As we prepare to publish the second edition of our Brutalist London Map, join us on the journey of Brutalist architecture in London from the 1950s to today with Henrietta Billings, the map's editor and the director of SAVE Britain’s Heritage. Here she explains how the movement travelled from optimism to controversy, to heritage value and the new meaning of concrete buildings today in an era of climate change. (All photography by Simon Phipps.)
What did Brutalism as a style represent for London during the 20th century?
When Brutalism burst on the scene in the 1950s it represented power, swagger, and a desire for architecture to be a strong statement. An optimism about a new way of living, a change of direction for public building, a lack of compromise and a lot of concrete. It was ground-breaking for public buildings – including substantial housing projects – and its relatively short-lived period ended with un-popularity and some would say unfair malign. It was also to prove highly controversial.
Brunswick Centre, Patrick Hodgkinson, 1966-71. Photography: Simon Phipps
From the soaring towers of the Barbican, to the daring structures of the Brunswick Centre, historically low oil prices made mass concrete and steel possible for large scale public building projects – any shape and size of construction became possible. Concrete was functional and affordable and its use flourished in the 1950s through to 1970s as Britain was re-built after the war. And as local authorities experimented with bold concrete forms for the first time, there were inevitable problems with the construction process that obscured the merits of the buildings.
The 31-storey Trellick Tower in West London, for example, was once dubbed the “Terror Tower”, and stories of broken lifts, crime, and squalid conditions were rife. At one point it was dubbed the ugliest building in England and its architect Erno Goldfinger widely derided. Much of the blame for these failings has since been laid at the door of maintenance and management rather than the architecture itself. Today it is revered as an iconic monument of Brutalism and 1960s design – a magnet for architecture students, designers, tourists and architectural historians. It’s a useful reminder of how architectural fashions and trends change over time.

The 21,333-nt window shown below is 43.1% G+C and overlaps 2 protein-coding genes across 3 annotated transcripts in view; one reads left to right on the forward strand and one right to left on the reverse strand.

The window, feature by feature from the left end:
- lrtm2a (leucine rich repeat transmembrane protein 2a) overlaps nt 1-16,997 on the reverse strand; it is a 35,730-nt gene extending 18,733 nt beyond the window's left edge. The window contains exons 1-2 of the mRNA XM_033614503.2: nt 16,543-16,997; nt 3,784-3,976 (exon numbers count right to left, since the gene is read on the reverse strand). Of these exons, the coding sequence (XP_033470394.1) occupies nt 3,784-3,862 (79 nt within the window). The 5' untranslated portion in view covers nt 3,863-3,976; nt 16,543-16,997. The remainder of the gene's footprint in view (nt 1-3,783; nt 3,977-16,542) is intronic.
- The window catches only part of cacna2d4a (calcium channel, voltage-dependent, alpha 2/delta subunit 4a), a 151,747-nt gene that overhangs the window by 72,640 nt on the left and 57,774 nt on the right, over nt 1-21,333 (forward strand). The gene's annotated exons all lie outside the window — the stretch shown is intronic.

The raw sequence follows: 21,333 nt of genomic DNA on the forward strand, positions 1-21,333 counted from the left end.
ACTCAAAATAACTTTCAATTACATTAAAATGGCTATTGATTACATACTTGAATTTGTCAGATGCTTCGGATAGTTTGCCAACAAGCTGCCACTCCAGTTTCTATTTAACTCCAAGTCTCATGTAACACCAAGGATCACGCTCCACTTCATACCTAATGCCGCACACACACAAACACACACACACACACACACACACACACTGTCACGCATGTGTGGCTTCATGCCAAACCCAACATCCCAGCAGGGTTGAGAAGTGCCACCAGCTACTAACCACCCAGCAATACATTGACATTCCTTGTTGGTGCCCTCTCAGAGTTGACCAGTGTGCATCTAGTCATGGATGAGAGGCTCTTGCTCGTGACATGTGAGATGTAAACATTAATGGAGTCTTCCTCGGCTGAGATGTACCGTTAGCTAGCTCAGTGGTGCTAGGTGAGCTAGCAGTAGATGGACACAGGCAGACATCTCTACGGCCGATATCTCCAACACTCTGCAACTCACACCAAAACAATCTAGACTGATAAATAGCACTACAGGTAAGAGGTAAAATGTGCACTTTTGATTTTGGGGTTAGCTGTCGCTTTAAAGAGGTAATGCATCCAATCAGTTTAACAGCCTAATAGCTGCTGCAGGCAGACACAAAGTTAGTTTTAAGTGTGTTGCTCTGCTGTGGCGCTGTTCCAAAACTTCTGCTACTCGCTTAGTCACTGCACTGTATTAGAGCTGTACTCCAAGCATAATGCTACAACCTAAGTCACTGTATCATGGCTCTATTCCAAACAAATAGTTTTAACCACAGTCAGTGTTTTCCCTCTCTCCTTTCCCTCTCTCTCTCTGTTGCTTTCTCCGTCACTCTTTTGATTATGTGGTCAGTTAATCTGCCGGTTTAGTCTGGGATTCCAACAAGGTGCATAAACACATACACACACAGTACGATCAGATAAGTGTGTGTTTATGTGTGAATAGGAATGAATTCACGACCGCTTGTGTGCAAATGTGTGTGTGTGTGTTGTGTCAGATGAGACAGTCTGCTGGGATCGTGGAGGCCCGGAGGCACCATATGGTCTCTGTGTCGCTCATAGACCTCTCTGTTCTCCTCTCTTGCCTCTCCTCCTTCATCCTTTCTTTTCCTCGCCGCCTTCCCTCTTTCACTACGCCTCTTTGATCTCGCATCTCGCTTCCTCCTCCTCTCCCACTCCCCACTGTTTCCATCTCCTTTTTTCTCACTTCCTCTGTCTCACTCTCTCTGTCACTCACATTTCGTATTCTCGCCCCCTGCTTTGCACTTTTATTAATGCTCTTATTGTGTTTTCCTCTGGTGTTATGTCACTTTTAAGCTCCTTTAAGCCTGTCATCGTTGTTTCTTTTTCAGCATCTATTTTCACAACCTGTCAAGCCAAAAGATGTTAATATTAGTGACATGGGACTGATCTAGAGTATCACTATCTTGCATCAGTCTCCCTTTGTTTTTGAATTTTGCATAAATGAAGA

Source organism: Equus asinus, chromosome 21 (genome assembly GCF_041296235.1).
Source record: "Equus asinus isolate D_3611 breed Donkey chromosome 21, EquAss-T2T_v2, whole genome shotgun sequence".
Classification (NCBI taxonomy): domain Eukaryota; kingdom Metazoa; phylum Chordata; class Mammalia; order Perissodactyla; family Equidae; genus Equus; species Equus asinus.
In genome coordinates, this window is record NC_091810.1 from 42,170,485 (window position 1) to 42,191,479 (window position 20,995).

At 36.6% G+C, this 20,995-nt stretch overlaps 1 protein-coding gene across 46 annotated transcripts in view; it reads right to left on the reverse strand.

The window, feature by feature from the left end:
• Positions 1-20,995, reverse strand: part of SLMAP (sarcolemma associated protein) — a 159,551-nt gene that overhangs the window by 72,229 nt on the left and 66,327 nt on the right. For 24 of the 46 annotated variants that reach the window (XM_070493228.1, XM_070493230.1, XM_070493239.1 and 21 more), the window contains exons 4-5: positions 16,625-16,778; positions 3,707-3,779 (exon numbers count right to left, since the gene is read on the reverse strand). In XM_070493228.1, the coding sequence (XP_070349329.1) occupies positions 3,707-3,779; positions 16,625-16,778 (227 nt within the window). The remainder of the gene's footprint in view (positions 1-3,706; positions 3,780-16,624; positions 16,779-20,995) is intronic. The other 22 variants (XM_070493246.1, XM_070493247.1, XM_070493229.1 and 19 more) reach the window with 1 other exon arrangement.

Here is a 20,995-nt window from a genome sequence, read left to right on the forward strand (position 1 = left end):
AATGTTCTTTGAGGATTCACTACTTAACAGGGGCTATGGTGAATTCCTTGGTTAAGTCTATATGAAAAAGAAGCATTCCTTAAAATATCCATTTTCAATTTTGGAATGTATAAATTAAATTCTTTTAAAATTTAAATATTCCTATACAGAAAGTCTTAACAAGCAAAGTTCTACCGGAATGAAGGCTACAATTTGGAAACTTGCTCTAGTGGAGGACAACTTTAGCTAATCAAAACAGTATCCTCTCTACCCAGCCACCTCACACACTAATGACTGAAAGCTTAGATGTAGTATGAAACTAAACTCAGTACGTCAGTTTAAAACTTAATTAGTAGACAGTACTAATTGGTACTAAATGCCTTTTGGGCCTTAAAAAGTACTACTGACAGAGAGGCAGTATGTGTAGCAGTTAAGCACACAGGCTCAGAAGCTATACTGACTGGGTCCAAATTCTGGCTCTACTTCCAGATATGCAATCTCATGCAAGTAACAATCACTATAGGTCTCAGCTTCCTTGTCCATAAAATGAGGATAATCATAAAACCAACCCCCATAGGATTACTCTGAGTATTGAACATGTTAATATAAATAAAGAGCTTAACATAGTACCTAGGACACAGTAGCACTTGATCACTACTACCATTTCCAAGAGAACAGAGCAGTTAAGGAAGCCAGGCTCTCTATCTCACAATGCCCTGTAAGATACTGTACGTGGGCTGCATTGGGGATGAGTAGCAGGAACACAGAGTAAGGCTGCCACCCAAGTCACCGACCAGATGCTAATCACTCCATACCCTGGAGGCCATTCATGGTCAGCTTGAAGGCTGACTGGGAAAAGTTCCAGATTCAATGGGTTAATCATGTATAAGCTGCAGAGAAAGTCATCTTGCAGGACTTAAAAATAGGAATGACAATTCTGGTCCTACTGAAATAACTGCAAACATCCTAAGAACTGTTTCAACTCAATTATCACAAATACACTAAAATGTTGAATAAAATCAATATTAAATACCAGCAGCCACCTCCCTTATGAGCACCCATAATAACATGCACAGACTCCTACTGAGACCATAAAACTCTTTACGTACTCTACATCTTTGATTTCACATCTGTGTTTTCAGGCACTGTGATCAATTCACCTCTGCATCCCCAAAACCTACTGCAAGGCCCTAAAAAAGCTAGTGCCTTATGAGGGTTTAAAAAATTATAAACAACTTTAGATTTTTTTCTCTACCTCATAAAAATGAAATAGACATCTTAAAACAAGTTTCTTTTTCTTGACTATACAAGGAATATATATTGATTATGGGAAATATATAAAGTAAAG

What does Brutalism represent for the city today?
Brutalism represents a crucially important snap shot in the history of London and its people – and of course it’s not just restricted to the capital. It’s interesting because of the values and hopes it represents – and because it was so relatively short-lived. It represents a moment of unprecedented construction built with energy guzzling materials on a scale that will never be repeated.
Brutalism is enjoying a resurgence of interest and study – with striking silhouettes of iconic structures emblazoned across t-shirts, tote-bags and tea towels to mugs, prints and soft cushions. Yet it is not universally loved. Demolitions over recent years like Robin Hood Gardens, or the Welbeck Street Car Park show that despite its rise in popularity, it is still vulnerable.
Robin Hood Gardens, Alison and Peter Smithson, 1972. Photography: Simon Phipps
What has changed on the map since it was published in 2015?
Sampson House on the banks of the Thames has been demolished, as has Keybridge House – a landmark on South Lambeth Road. Coralline Walk, Thamesmead has also been lost. Half of Robin Hood Gardens by Alison and Peter Smithson has been demolished – with the rest set to follow – and a three storey chunk of the structure acquired by the Victoria and Albert Museum. On a more positive note, the Brixton Rec has been listed at Grade II, and so has Acland Burghley school, designed by Howell, Killick, Partridge and Amis – right next to Tufnell Park tube. The 1970s Camden Town Hall Annexe on the Euston Road has also been successfully converted and transformed into The Standard Hotel.
Since the last edition we’ve also added the National Archives at Kew, opened in 1977 and not listed. Another addition is the Grade II* listed British Rail Maintenance Depot in Paddington, built in 1966-68 and clad in mosaic tiles, and the Blackheath Meeting House by Trevor Dannett and Partners. We’ve included Haggerston Girls School, designed by Erno Goldfinger, The Royal College of Art building on Kensington Gore and others.